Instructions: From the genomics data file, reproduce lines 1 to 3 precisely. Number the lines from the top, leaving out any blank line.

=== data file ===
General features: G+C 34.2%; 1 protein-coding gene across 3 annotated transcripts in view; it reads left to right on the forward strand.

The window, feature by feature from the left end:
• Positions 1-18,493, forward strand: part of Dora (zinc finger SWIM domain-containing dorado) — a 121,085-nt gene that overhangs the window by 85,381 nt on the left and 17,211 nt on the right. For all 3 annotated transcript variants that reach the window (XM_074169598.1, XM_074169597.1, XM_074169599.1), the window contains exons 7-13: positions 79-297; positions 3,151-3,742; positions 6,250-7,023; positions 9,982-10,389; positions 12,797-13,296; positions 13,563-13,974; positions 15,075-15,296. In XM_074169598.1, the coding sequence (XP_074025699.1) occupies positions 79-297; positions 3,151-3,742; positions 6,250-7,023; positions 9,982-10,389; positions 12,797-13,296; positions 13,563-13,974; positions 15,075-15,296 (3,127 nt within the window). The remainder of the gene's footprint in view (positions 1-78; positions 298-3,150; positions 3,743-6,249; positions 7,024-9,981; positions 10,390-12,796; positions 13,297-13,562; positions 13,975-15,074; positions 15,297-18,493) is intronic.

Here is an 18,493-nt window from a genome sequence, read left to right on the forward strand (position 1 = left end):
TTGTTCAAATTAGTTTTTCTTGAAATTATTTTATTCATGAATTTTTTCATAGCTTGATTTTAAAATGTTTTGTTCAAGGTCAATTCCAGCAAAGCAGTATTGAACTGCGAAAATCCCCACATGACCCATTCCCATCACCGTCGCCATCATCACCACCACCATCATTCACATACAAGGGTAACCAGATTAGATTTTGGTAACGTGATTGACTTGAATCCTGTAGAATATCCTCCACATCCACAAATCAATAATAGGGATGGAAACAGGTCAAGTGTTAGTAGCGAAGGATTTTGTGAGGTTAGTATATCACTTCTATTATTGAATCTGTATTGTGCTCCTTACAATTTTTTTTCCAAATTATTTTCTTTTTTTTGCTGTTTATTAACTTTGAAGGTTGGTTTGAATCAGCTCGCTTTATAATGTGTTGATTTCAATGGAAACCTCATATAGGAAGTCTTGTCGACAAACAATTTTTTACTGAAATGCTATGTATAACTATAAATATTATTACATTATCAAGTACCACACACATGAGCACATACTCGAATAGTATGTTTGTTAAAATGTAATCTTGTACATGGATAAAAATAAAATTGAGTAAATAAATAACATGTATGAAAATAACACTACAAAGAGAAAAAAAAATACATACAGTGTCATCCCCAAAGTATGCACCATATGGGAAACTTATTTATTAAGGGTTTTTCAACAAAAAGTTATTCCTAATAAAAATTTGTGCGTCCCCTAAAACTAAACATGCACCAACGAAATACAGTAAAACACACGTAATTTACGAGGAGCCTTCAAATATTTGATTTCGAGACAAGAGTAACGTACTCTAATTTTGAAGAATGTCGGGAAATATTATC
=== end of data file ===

General features: G+C 34.2%; 1 protein-coding gene across 3 annotated transcripts in view; it reads left to right on the forward strand.

The window, feature by feature from the left end:
• Positions 1-18,493, forward strand: part of Dora (zinc finger SWIM domain-containing dorado) — a 121,085-nt gene that overhangs the window by 85,381 nt on the left and 17,211 nt on the right. For all 3 annotated transcript variants that reach the window (XM_074169598.1, XM_074169597.1, XM_074169599.1), the window contains exons 7-13: positions 79-297; positions 3,151-3,742; positions 6,250-7,023; positions 9,982-10,389; positions 12,797-13,296; positions 13,563-13,974; positions 15,075-15,296. In XM_074169598.1, the coding sequence (XP_074025699.1) occupies positions 79-297; positions 3,151-3,742; positions 6,250-7,023; positions 9,982-10,389; positions 12,797-13,296; positions 13,563-13,974; positions 15,075-15,296 (3,127 nt within the window). The remainder of the gene's footprint in view (positions 1-78; positions 298-3,150; positions 3,743-6,249; positions 7,024-9,981; positions 10,390-12,796; positions 13,297-13,562; positions 13,975-15,074; positions 15,297-18,493) is intronic.